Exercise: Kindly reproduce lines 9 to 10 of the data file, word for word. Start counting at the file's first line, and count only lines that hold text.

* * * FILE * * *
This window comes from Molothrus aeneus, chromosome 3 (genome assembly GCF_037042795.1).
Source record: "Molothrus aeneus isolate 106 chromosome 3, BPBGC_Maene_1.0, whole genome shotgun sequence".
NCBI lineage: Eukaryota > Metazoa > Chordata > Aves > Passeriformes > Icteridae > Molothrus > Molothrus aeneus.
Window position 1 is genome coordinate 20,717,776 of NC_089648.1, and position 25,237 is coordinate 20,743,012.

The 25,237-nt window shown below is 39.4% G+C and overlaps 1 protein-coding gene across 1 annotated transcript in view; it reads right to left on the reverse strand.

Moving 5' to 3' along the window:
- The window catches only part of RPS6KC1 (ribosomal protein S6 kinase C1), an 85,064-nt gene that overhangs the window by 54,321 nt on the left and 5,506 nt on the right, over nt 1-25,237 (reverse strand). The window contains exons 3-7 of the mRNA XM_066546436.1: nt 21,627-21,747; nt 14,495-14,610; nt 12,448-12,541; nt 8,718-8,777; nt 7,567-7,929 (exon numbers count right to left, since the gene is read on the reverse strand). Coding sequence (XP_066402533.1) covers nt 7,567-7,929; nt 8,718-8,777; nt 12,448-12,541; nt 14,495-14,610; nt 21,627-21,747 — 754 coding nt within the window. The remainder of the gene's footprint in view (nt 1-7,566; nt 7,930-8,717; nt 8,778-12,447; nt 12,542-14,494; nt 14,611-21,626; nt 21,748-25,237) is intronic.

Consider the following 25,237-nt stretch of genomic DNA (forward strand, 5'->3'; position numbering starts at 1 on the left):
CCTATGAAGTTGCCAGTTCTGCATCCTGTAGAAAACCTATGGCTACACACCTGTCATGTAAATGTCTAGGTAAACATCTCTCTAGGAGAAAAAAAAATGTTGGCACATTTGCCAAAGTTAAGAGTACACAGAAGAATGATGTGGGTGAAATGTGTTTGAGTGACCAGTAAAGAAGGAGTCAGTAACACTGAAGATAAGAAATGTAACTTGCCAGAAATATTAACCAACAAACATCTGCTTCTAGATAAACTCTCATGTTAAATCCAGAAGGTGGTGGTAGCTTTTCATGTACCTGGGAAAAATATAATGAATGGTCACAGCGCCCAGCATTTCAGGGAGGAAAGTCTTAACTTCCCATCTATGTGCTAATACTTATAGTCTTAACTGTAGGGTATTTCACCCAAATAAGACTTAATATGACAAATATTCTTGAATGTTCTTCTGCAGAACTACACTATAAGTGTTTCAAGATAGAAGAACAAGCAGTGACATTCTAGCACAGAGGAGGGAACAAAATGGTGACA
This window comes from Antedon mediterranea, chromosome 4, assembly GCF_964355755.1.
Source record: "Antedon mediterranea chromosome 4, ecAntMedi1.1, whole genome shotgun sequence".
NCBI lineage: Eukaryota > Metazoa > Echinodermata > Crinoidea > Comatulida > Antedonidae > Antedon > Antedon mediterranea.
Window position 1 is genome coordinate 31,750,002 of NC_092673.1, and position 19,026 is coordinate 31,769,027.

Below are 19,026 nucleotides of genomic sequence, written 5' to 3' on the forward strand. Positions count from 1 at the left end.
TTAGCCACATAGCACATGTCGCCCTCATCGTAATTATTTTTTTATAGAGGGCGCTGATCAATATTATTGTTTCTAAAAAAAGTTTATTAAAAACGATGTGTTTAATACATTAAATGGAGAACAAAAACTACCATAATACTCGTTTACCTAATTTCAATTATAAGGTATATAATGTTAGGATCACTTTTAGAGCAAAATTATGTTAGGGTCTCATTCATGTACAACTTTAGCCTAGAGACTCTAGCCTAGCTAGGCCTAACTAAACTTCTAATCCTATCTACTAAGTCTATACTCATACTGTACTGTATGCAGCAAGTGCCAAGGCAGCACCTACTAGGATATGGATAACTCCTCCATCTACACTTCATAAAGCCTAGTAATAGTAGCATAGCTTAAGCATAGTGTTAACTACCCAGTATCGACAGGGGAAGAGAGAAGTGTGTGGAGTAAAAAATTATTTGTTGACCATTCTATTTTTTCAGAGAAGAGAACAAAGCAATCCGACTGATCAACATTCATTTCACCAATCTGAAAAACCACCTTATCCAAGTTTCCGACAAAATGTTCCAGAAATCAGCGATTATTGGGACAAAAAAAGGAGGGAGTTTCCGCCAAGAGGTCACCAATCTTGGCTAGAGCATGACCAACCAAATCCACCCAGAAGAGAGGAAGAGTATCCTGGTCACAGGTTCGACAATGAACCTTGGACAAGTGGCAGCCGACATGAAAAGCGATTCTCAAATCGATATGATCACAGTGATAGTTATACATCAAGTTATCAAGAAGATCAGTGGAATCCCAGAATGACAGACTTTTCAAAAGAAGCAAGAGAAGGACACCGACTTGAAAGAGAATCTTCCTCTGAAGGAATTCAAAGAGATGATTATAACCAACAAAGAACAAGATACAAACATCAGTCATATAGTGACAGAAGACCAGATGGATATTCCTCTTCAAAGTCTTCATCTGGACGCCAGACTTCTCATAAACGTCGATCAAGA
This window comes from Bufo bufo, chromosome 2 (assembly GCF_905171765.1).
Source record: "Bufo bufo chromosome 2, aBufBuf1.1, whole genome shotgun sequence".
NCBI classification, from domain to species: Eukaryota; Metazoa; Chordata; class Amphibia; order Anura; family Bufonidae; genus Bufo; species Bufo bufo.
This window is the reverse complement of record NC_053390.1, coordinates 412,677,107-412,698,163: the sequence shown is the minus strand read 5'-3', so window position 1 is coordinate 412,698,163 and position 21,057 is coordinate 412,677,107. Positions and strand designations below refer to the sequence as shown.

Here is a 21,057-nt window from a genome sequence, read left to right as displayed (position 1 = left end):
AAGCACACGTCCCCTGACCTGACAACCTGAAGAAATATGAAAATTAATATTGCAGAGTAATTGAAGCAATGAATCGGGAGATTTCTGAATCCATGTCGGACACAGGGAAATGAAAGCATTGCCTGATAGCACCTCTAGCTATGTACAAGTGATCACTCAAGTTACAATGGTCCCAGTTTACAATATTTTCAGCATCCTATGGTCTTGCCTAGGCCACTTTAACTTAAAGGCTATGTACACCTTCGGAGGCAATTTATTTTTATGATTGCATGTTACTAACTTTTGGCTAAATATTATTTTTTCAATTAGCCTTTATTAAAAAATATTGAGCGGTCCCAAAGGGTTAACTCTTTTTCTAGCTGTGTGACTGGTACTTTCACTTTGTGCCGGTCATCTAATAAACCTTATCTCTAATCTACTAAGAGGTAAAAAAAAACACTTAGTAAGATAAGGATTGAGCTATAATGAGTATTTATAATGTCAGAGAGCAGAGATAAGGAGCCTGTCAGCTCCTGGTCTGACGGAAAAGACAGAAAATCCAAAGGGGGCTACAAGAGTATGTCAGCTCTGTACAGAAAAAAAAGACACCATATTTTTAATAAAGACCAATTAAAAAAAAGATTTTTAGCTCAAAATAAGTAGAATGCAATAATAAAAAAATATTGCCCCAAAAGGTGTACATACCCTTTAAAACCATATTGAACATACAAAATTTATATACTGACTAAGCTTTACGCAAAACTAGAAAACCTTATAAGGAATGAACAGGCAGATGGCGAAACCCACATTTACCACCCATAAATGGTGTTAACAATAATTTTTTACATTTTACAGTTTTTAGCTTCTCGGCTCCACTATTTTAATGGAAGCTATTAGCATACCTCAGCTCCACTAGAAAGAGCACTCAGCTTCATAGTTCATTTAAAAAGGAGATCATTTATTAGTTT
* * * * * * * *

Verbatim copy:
CCTATGAAGTTGCCAGTTCTGCATCCTGTAGAAAACCTATGGCTACACACCTGTCATGTAAATGTCTAGGTAAACATCTCTCTAGGAGAAAAAAAAATGTTGGCACATTTGCCAAAGTTAAGAGTACACAGAAGAATGATGTGGGTGAAATGTGTTTGAGTGACCAGTAAAGAAGGAGTCAGTAACACTGAAGATAAGAAATGTAACTTGCCAGAAATATTAACCAACAAACATCTGCTTCTAGATAAACTCTCATGTTAAATCCAGAAGGTGGTGGTAGCTTTTCATGTACCTGGGAAAAATATAATGAATGGTCACAGCGCCCAGCATTTCAGGGAGGAAAGTCTTAACTTCCCATCTATGTGCTAATACTTATAGTCTTAACTGTAGGGTATTTCACCCAAATAAGACTTAATATGACAAATATTCTTGAATGTTCTTCTGCAGAACTACACTATAAGTGTTTCAAGATAGAAGAACAAGCAGTGACATTCTAGCACAGAGGAGGGAACAAAATGGTGACA
This window comes from Antedon mediterranea, chromosome 4, assembly GCF_964355755.1.